(this entry is vaguely related to the Reverb 10 prompt from Dec. 24: Everything's OK. "What was the best moment that could serve as proof that everything is going to be alright? And how will you incorporate that discovery into the year ahead?" (Author: Kate Inglis))
Last night when I drove off to pick up the pizza the Girl and I ordered for dinner, I wore my daddy's jeans jacket over a sweater over a long-sleeved gray, Hanes T-shirt over a gray sports bra (I am dressing like a boy these days). I was only a little bit cold. The temperature was above freezing, and the snow was vanishing, seeping into my ugly "not grass."
"Spring!" I thought, and little joyous feathers fluttered in my belly (and I think about how it felt when the Girl quickened when I was pregnant because I think about the Girl a lot).
Then, of course, being me and all, I panicked. "Oh, God! Spring! I'll have to do something about the yard in spring. And I'll have to get the house power-washed. I need to get things done in spring that I can't afford to do.
"God. I hate spring."
My husband is leasing another car. It's sort of what he does. He's been eyeing this pretty red convertible for more than a year, and the deal truly is amazing, too good to pass up. He's become friends with the salesman at the Infiniti lot near Columbus. The management at the car lot even offered my husband a job last year, though my husband is not a salesman; he's a professor. I met his Salesman friend last year when my husband took his current Infiniti (which has an IQ of 187, so I will never even attempt to drive it. I can't even figure out how to turn it on) in for service, and I rode up with him for a reason I can't remember now.
Salesman is beautiful. He's a good man, father of grown children. I don't know if he's still married, but he's so beautiful, with his coffee colored skin and long, thin hands, perfect shoulders shrugged into his perfectly cut suit. I stood there gawking at him thinking, "I'd do this man in the break room if he'd let me."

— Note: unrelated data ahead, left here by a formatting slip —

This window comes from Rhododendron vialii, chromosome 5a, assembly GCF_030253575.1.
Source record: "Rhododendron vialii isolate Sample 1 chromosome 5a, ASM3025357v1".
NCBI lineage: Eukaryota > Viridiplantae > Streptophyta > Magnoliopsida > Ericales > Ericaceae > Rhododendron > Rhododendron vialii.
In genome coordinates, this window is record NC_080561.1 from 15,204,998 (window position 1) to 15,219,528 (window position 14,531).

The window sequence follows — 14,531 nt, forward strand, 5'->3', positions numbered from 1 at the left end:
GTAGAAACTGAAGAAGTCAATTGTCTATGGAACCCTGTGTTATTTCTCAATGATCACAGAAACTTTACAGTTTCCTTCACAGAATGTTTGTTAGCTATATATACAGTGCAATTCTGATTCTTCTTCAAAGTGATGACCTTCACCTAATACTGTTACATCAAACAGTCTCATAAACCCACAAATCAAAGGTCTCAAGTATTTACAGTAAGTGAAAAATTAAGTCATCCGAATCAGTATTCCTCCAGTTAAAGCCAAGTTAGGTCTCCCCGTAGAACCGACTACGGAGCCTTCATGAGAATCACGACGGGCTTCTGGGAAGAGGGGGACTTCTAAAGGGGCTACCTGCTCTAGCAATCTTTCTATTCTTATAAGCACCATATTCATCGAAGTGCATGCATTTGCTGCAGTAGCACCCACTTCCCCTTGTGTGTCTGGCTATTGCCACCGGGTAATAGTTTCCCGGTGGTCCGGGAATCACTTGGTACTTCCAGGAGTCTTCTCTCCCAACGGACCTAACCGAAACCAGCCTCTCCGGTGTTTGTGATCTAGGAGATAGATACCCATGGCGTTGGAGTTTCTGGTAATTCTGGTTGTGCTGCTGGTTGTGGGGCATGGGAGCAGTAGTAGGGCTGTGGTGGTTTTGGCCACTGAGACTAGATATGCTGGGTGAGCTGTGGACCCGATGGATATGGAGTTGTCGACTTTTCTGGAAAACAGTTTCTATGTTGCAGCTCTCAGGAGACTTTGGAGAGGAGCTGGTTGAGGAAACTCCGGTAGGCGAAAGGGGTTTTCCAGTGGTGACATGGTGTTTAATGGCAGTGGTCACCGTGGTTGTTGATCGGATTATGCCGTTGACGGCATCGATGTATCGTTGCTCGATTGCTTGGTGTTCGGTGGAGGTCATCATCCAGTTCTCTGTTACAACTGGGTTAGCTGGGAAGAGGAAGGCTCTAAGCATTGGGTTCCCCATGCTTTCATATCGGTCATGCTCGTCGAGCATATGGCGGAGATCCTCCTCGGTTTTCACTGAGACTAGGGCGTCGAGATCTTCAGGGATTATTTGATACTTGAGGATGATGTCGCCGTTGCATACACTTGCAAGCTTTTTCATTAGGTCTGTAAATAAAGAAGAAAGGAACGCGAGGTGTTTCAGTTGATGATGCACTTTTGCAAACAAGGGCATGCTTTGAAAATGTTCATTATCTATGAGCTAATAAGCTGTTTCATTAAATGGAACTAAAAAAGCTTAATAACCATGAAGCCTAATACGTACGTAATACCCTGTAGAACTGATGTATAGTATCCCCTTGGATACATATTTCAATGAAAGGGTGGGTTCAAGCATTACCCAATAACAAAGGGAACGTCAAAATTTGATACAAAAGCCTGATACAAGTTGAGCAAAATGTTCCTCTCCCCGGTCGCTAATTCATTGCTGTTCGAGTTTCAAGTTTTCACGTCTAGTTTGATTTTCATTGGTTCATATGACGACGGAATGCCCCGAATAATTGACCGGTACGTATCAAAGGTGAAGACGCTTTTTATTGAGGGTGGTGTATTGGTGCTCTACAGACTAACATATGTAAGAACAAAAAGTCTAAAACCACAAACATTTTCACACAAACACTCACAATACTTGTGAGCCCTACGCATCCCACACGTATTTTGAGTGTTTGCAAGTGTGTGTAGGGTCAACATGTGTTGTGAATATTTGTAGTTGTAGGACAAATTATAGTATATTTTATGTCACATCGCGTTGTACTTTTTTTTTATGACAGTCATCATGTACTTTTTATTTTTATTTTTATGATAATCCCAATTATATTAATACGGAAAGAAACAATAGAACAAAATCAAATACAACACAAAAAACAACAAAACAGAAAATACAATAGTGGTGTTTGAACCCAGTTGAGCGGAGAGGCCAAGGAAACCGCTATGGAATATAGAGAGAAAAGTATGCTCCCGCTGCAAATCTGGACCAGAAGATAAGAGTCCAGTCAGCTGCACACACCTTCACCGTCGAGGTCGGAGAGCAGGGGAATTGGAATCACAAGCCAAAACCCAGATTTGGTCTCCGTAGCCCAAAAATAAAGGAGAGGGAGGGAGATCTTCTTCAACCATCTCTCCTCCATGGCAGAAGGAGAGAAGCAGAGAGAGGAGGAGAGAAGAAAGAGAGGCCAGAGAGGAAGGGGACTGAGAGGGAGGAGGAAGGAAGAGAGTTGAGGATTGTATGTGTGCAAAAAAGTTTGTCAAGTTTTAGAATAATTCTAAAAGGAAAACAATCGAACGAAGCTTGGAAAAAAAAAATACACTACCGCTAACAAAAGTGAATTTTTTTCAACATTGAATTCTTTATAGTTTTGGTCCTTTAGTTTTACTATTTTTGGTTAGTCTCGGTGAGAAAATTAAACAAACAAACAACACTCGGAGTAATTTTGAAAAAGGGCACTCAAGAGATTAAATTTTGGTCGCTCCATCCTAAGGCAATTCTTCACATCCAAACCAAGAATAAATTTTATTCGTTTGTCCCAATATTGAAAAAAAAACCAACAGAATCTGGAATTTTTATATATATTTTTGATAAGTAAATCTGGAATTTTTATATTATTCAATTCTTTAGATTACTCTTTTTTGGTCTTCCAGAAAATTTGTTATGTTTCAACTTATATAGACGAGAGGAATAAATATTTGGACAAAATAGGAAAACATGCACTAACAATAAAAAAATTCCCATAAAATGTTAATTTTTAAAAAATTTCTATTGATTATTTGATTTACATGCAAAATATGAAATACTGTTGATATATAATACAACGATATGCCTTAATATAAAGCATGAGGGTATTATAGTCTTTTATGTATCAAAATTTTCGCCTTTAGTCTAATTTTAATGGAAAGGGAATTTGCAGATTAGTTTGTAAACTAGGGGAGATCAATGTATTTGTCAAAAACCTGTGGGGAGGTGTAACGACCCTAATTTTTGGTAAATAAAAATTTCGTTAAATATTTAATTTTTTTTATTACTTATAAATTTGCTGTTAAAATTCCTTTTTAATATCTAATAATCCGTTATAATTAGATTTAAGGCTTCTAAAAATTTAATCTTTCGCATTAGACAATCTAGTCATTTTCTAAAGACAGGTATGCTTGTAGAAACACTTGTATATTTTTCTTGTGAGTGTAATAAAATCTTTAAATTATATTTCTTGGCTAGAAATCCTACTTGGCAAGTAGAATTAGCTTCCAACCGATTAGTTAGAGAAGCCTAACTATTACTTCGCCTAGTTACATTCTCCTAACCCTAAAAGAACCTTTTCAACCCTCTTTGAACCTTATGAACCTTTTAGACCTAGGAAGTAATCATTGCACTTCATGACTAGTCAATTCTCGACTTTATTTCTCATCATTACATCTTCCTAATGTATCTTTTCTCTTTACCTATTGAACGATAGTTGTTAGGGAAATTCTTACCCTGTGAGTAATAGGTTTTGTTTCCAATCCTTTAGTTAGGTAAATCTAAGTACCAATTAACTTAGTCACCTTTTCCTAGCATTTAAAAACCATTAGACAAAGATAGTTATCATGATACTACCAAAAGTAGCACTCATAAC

When my husband called this morning to try to get me to approve of his urge to lease the convertible ("Am I fucking crazy?" "Yes, you're fucking crazy." "You weren't supposed to say that. You were supposed to tell me it's a good idea," he said and laughed), I told him he should tell Salesman that he's the Devil. The Devil isn't some creepy, red dude with horns and a tail (I don't actually believe in The Devil). He's beautiful, charming, does good deeds, probably attends church and sings in the choir, makes a person laugh, convinces a person that it's right and good to lease yet another car. When this person leases another car, the Devil owns another little piece of his soul.
"As long as I have this car, he can have my soul," my husband said. "But I'm not going to tell him you called him the Devil. He's a really Christian fellow," my husband said.
"Oh, then he wouldn't laugh. He might be offended."
I don't know, though. I think he'd think it was funny. He might be offended if he knew I wanted to "do him" in the break room, though.
(* update at 6:16 p.m. - I guess the deal is off. Sounds like B (my husband) decided he was being foolish and decided he didn't need another car.)
I have lost my thread. It has something to do with the Reverb 10 prompt about things being OK. When I started drafting a response (I've drafted a response to all 30 of the prompts but haven't finished about a third of them), I started writing about a moment over the summer. It had to do with the Girl's trip to see my brother's family in Texas over the long July 4th weekend, the flight she took alone, her first flight alone.
And, yes, that was a good moment, seeing her independent and happy, laughing her way through security with her boarding pass clutched in her hand. We knew, or I knew, she'd be just fine.
The next step of the prompt puzzles me. I think Kate Inglis is encouraging us to apply that secure feeling of relief to the coming year, to tell ourselves ahead of time to feel "all right," make a kind of a declaration?
(Pardon me while I sneeze three times.)
Some things will be OK. Forever and ever OK. But I just don't know. I can't predict. I won't predict that I'll ever feel that sense of "OKness" again. I'm sure I will, but today, I am on edge, and even though I can write about the moment when I knew my daughter would be safe on her way to see her uncle, I don't feel a sense of safety today.